He continued, “Moltmann has articulated the challenges and the profound answers to them from a unique competence and a deep theological reflection, carrying forward a faith and love to the triune God, to God`s creation, to the one humanity, and to the church and their fellowship. For me personally he has been and will be a teacher and guide in our work as theologian and church leaders, and I will always remember the lovely encounters and conversations with him.”

The originality and depth of Moltmann’s work and the breadth of his interests and sources earned him critical acclaim across the theological spectrum, including from Orthodox, Pentecostal, and Jewish theologians.

Moltmann was a brilliant thinker and prolific author. During six decades and in 40 books, he further extended the theology of hope, recasting major topics in Christian theology, including the cross and salvation, Trinity, the Holy Spirit, God in creation, as well as theology of joy, passion for life, friendship, and love. Many of his texts are regarded as classics.

Moltmann made a particular contribution to the WCC’s work of Faith and Order on the ancient and unresolved problem between Eastern and Western Christianity about the reference to the Holy Spirit in the Nicene-Constantinopolitan Creed of 381 CE.

Western, unlike Eastern, Christianity has used the Latin term filioque to refer to the Holy Spirit proceeding from the Father and the son. Moltmann favoured the use of the Nicene Creed without the interpolation of the filioque. This has now become the norm in the WCC’s prayer life.

Said Faith and Order moderator, Rev. Prof. Dr Stephanie Dietrich, “We express our deep gratitude for Jürgen Moltmann's life and his longstanding engagement in our work. He exemplified ecumenical leadership, attentively listening to and integrating theological insights from other traditions. His theology fostered new ecumenical understandings across denominational borders, advancing the unity of the global church.”

Not to be confused with simple optimism, real Christian hope begins with Christ’s resurrection and its promise of new life, Moltmann says. In the crucifixion we see God’s identification with humans and their suffering; in the resurrection we witness God’s promise to heal and transform human existence and all creation. “The godforsaken Son of God stands shoulder to shoulder with all those who feel godforsaken,” he wrote.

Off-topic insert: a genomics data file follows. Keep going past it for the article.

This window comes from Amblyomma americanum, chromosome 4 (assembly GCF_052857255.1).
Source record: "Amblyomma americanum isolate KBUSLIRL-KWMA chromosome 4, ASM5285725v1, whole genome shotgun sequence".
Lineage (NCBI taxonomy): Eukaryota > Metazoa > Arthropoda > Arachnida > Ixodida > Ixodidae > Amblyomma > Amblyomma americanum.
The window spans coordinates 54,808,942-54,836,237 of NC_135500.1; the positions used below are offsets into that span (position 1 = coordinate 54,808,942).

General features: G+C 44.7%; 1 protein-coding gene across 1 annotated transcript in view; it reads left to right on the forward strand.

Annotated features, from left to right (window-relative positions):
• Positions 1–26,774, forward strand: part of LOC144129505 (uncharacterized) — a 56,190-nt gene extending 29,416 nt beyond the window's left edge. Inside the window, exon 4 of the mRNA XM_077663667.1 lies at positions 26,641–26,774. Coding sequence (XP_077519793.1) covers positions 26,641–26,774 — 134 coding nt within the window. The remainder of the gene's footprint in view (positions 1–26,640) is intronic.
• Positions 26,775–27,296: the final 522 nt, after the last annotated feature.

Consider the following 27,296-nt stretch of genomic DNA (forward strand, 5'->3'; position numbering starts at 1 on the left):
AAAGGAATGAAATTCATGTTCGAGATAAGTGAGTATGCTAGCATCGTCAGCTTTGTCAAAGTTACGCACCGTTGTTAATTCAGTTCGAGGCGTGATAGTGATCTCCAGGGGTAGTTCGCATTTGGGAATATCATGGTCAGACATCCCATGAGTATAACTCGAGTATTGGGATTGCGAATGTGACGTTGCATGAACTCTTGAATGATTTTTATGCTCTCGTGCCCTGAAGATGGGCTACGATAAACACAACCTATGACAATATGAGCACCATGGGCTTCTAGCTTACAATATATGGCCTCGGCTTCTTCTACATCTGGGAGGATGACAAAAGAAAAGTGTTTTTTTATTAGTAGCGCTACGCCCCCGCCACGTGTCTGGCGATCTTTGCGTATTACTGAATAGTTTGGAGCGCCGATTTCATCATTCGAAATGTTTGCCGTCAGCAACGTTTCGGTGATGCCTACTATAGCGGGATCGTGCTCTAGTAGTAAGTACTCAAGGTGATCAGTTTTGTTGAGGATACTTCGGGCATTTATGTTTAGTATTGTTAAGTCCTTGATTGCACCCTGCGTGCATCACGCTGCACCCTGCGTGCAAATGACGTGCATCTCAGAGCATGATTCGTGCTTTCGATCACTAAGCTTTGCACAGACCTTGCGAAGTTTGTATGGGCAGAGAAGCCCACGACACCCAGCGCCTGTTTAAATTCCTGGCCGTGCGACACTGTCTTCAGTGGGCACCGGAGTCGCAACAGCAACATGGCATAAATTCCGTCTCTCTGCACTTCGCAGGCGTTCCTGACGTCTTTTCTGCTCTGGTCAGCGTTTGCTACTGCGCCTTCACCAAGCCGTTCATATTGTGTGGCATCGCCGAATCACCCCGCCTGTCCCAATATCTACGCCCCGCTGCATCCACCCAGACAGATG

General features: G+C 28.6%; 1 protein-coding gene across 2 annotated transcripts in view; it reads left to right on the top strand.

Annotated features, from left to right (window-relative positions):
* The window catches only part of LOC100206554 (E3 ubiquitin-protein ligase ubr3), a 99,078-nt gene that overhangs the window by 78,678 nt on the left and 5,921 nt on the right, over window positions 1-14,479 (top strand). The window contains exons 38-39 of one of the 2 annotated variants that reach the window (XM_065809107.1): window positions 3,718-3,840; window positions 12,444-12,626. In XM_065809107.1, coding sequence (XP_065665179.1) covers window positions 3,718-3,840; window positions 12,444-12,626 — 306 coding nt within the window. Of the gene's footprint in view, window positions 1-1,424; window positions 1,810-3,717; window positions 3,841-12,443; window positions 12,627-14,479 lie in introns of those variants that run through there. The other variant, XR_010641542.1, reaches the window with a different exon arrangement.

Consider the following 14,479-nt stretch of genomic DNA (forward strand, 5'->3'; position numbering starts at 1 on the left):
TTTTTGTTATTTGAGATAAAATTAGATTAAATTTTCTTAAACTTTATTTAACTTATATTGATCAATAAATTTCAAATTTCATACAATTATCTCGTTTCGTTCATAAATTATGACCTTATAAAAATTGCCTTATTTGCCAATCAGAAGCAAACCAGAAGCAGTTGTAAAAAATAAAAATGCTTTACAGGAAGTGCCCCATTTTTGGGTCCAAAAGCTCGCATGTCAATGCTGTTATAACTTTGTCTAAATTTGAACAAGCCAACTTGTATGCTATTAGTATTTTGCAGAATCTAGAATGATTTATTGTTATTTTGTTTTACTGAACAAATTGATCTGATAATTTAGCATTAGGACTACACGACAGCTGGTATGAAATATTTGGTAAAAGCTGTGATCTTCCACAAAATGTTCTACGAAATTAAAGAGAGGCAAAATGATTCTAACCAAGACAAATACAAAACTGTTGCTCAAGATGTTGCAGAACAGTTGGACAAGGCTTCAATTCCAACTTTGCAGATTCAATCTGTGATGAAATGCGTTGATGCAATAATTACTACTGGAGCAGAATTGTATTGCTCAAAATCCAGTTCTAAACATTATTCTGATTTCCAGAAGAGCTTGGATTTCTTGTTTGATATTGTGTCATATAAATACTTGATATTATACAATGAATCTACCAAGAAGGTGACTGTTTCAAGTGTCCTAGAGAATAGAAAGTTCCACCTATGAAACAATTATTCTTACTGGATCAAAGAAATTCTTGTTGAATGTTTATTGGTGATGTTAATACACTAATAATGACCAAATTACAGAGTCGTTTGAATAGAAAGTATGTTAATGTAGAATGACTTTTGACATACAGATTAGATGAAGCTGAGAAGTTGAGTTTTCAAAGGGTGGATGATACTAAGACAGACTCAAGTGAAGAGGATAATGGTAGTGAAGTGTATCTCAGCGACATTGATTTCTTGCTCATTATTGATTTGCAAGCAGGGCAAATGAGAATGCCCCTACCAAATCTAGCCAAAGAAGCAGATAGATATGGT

Moltmann was born in 1926 and, as recounted in his memoir, A Broad Place: An Autobiography, his childhood was not particularly religious. But his experiences during the Second World War deeply scarred him, and his three years as a post-war prisoner of war led him first to despair and eventually to conversion, finding God in human suffering. 

“I began to understand the assailed Christ . . .  who takes the prisoners with him on his way to resurrection. I began to summon up the courage to live again, seized by a great hope,” he wrote.

Moltmann earned his doctorate from the University of Göttingen in 1952, going on to a pastorate in Wuppertal and then to the University of Bonn. He settled finally in Tübingen in 1967, and retired there in 1994. 

He was married in 1952 to Elisabeth Moltmann-Wendel, also a noted theologian and a pioneer in contemporary feminist and eco-theology. She and Moltmann authored some works together – including God: His and Hers – and often lectured together. They were parents to four daughters. 

One of Moltmann’s final works, Resurrected to Eternal Life: On Dying and Rising, published in 2021 in English, began, he said, in intensely personal reflection after the death of his wife in 2016. It envisions eternal life as nascent in every moment, each new beginning a foretaste of God’s New Creation. 

“The delight we take in loving and living leads us to seek the fullness of life and call it eternal life,” Moltmann wrote. It is fulfilled in resurrection, which “will banish darkness from creation forevermore, until we stand together in the light.”

Originally from Webpage "The WCC"

CCD edited and reprinted with permission